By Frank Gallagher, NANPA Blog Coordinator
NANPA’s 2022 Nature Photography Virtual Summit is rapidly approaching. As with other events that have gone virtual during the pandemic, some things are different. Like networking. We’re used to seeing each other in person, meeting in the hallways of a conference center, having lunch together. The first couple of virtual meetings I attended were, well, kind of awkward as everyone figured out how to relate to each other over screens instead of drinks. By now, we’ve figured it out and we know at least seven things we can do to network effectively at a virtual conference. (Haven’t registered yet? Check out the top reasons to attend the Virtual Summit.)
What do you want to accomplish through networking? How will you know if you succeeded? It‘s important to have some goals as you prepare for a conference. Are you looking to connect with other attendees who live near you? With people who share the same interests? Find a mentor? Are you hoping to establish a relationship with others you can do business with? Are you trying to boost your own visibility and authority in your specialty area?
Having a clear set of goals and measures of success are the first steps in crafting a networking strategy.
Do your research
Research the speakers and session topics. Where are you likely to find the information you seek and the kinds of people you want to meet? Will the conference app tell you who else is attending? Which conference attendees match up with your goals? Check out their websites, Instagram, etc. You may find you have friends in common or other similarities that make introductions easier. Are there specific things about someone’s background or their session topic you want to ask about?
There is only so much time for networking at any kind of meeting. Doing your research homework helps you make the best use of that limited time.
Create a profile
What do you want other attendees to know about you? Most conference apps have a place for you to post a profile. This is your elevator pitch, not your complete CV. When you reach out to someone and they check your profile, what will make them interested enough to respond? What information will help the kinds of attendees you want to meet find you? While you’re at it, prepare a very, very short introduction that you can copy and paste into chat or messaging. Particularly in scheduled networking activities, it’s helpful to have one ready so that, instead of typing up an intro on the fly, you can concentrate on other people’s introductions and on what they’re saying. The weeks before a conference are also a good time to freshen up your social media accounts and website so they’re representing you properly.
First impressions matter. Put your best foot forward.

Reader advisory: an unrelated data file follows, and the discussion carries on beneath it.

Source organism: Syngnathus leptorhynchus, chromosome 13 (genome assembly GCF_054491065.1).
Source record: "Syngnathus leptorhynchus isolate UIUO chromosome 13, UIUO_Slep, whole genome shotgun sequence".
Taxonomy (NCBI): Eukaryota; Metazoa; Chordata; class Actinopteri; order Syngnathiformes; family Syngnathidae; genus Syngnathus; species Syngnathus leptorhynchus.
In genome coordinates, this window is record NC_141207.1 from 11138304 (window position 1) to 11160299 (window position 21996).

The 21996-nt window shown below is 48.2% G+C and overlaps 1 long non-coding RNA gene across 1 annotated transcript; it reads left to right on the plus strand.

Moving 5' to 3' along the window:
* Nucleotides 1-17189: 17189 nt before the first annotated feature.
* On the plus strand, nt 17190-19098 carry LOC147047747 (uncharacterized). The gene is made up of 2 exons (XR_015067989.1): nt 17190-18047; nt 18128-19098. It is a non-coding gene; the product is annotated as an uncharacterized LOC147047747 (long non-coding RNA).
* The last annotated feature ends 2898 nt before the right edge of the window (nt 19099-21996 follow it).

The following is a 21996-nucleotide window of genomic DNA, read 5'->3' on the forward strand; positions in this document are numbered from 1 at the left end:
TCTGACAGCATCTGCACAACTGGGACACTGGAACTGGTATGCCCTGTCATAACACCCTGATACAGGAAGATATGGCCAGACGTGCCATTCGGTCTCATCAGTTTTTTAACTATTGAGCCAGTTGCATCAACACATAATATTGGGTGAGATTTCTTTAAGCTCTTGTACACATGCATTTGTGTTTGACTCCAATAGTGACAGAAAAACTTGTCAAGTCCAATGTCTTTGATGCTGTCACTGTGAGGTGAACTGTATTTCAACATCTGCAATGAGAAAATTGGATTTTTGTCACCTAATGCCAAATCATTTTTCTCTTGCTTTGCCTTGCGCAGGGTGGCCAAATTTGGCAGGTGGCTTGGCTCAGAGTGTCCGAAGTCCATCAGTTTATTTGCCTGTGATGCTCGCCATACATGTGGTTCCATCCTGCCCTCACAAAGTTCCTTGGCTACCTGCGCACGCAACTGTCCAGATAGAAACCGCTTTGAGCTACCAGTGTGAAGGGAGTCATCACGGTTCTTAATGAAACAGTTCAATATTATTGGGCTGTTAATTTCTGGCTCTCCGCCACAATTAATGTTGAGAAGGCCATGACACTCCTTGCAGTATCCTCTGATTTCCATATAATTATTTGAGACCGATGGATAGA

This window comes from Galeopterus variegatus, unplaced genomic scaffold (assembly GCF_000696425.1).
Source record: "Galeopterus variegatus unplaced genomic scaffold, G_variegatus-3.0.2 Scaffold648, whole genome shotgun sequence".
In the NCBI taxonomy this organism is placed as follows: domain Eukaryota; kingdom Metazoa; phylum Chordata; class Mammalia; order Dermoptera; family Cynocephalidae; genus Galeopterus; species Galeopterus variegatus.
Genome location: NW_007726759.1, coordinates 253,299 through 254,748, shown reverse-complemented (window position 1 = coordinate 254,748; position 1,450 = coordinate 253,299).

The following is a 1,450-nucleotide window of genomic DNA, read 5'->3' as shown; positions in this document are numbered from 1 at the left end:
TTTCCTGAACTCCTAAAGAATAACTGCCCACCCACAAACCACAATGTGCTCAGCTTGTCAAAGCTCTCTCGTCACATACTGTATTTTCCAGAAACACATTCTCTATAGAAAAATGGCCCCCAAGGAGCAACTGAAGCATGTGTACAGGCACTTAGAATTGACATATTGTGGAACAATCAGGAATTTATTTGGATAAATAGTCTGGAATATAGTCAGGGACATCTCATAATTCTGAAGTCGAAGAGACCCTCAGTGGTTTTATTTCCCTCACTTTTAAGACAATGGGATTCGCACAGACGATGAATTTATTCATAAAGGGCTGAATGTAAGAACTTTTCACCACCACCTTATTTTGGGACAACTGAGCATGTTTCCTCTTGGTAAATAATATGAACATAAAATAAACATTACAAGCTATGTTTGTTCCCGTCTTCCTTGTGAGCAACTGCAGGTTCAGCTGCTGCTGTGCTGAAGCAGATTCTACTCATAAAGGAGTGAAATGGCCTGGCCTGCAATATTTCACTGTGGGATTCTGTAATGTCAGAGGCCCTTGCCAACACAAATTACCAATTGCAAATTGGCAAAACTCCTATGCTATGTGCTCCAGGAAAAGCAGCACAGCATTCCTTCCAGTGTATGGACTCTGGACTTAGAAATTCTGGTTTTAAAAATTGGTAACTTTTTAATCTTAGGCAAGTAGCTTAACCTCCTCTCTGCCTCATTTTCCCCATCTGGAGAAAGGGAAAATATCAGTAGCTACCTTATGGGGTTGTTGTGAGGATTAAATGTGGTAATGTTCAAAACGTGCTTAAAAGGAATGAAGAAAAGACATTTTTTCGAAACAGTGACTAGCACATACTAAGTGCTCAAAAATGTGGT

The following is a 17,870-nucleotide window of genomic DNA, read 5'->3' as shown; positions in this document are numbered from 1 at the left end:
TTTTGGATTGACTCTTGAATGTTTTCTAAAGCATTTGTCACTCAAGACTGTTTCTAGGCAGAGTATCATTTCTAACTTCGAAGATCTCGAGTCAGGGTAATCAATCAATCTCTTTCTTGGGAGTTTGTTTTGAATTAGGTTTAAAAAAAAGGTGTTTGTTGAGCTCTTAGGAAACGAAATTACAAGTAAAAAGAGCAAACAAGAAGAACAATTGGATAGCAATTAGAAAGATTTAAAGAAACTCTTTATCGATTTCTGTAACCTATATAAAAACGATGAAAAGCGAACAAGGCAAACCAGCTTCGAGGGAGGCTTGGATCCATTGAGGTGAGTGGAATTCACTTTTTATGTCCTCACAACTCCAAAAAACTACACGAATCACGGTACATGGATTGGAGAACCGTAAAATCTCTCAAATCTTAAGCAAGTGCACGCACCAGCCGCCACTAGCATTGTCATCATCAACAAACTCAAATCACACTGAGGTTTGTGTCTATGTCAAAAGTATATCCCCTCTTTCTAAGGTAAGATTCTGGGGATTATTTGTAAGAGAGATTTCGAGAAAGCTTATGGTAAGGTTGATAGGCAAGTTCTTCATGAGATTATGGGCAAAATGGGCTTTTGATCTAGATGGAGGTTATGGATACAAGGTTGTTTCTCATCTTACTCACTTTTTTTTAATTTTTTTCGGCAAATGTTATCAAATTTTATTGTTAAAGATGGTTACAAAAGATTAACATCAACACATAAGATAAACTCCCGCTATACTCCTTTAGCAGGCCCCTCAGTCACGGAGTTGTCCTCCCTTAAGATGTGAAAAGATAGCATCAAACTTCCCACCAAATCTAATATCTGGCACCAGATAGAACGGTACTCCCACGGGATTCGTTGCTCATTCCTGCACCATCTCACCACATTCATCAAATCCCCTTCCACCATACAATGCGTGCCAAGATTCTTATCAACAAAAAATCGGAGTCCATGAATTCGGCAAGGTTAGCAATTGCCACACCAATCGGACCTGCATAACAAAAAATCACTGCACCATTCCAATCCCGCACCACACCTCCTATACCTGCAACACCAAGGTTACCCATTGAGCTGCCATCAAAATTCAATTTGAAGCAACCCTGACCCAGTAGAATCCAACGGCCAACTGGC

Use social media
If there are hashtags for the event (like #NaturePhotoSummit and #NANPASummit22) or for individual sessions, use them. Before the conference, put up a couple of social media posts noting that you’ll be attending, presenting (like Lewis Kemper, above), or exhibiting and why. Post your reactions to and takeaways from sessions and the conference. Search the conference hashtags to identify others who will be/are attending. Monitor the session and conference hashtags to interact with others who are talking about them.
You’ll want to be active and visible in session and networking forums. It’s often best to join the conversation with a thoughtful question or observation that will spark more conversation. Answer someone else’s question. Compliment someone who posted an astute observation or question. If you find a promising conversation beginning with another attendee, then consider switching to private or one-on- one messaging.
Perceptive comments and questions can show your expertise and interest in topics and individuals. These are also good opportunities for you to share helpful articles and relevant resources, including ones you have written or created.
And remember to listen more than you type.
The virtual event ends. You’ve met your goals and connected with new friends, clients, mentors, or vendors. Now what? Having a follow-up plan is essential to getting maximum benefit from your networking at the conference. How will you stay in touch? Who will you contact? When? About what? How will you maintain and nurture these new relationships?
It’s important to reach out shortly after the conference ends, while you are fresh in their minds, and not two months later, after you’re back from a trip to Antarctica and forgotten. So make some time for follow up in the week or two after the event.
Set aside time
Speaking of time, it’s easy to devote your full attention to others when you’re talking with them fact-to-face, but it’s tempting to schedule other tasks while attending a virtual conference. Heck, I’m just going to be sitting in front of a screen. Might as well catch up on accounting, or that e-mail campaign. Except all the research shows people can’t really attend to more than one thing at a time. If you’re working on something else, you could miss that perfect opening to connect with a potential client, that opportunity to answer a question, that chance to engage with one of the people you want to meet.
Keep conference time as conference time. NANPA’s 2022 Nature Photography Virtual Summit may be pretty inexpensive, but you’ve still invested your money in the registration fee and your time to attend. Don’t waste either by scheduling other activities at the same times.
Frank Gallagher is a landscape and nature photographer based in the Washington, DC, area who specializes in providing a wide range of photograph services to nonprofit organizations. He manages NANPA’s blog.